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Florida Gov. Slashes $225M for Affordable Housing Initiatives

A report by the Orlando Sentinel states that Florida Gov. Ron DeSantis vetoed $225 million of funds previously allocated for the State Housing Initiatives Partnership (SHIP) as part of his $1 billion cuts to the state’s budget.

Funds for the project were moved back into the Sadowski trust fund until legislators can convene, the report states.

The Sentinel reports that Mitchell Glasser, Manager, Orange County Housing and Community Development Division, said the county was expecting $11.7 million in SHIP funds this year. The county received about $1.4 million over the past two years.

SHIP funds are used for down payment assistance and housing repairs for low income and moderate-income families. Funds also go to low-interest loans for developers to build affordable apartments and to support special needs housing.

According to the report, Orange County has about $4 million left over from previous SHIP allocations.

DeSantis announced on June 25 that an additional $240 million from the CARES Act for rental and mortgage assistance. The Sentinel states half of that money will go toward affordable multi-family properties and the remainder will be sent to counties based on unemployment figures.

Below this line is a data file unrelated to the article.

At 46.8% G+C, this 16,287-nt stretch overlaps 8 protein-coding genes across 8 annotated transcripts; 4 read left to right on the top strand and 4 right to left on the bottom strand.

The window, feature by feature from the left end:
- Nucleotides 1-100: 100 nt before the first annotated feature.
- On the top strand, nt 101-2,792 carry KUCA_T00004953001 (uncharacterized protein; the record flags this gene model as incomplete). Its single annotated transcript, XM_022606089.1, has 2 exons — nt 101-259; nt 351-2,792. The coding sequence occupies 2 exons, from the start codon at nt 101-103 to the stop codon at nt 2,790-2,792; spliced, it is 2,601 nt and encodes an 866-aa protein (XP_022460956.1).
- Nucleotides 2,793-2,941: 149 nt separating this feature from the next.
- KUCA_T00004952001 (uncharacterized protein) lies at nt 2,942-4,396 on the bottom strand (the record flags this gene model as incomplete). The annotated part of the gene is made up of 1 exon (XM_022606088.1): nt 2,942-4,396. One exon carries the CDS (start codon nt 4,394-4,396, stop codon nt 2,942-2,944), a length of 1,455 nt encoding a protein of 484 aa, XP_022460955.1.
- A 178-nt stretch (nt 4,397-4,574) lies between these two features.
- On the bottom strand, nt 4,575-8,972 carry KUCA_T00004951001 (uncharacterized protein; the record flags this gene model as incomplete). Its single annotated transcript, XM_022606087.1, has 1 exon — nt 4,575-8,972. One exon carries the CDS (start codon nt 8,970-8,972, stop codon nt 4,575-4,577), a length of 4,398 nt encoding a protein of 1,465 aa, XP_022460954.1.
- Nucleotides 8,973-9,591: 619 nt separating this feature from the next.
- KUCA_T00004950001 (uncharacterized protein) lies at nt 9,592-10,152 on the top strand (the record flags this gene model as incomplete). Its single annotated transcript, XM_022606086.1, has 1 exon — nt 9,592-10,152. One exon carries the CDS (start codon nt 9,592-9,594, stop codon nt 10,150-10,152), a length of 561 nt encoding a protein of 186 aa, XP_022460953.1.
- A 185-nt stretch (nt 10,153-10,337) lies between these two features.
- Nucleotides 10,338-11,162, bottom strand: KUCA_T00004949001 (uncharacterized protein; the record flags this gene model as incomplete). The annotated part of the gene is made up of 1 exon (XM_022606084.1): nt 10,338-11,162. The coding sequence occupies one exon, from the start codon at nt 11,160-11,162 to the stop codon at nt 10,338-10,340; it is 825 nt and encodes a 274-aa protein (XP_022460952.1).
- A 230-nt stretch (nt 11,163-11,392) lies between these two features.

Trey Price, Executive Director of the Florida Housing Finance Corporation, supported the Governor’s decision to use additional CARES Act money, adding it would go to residents quicker than SHIP could have. Funding from the CARES Act must be spent before the end of the year.

“It’s going to be doing what we had hoped SHIP would be doing this year anyway,” Price said to the Sentinel.

Earlier in May, Iowa Gov. Kim Reynolds announced the home foreclosure and rent evictions will not be extended, according to the Quad City Times. 

The Governor, instead, said a program will be established to provide financial assistance to borrowers in Iowa who have lost income or faced foreclosure eviction.

Reynolds, according to the Quad-City Times, had temporarily suspended foreclosures and rental evictions as a part of her administration’s responses to COVID-19.

This was done to offset the closures of Iowa businesses, which caused unemployment levels to spike to record highs. This order expired on Wednesday.

About Author: Mike Albanese

A graduate of the University of Alabama, Mike Albanese has worked for news publications since 2011 in Texas and Colorado. He has built a portfolio of more than 1,000 articles, covering city government, police and crime, business, sports, and is experienced in crafting engaging features and enterprise pieces. He spent time as the sports editor for the "Pilot Point Post-Signal," and has covered the DFW Metroplex for several years. He has also assisted with sports coverage and editing duties with the "Dallas Morning News" and "Denton Record-Chronicle" over the past several years.

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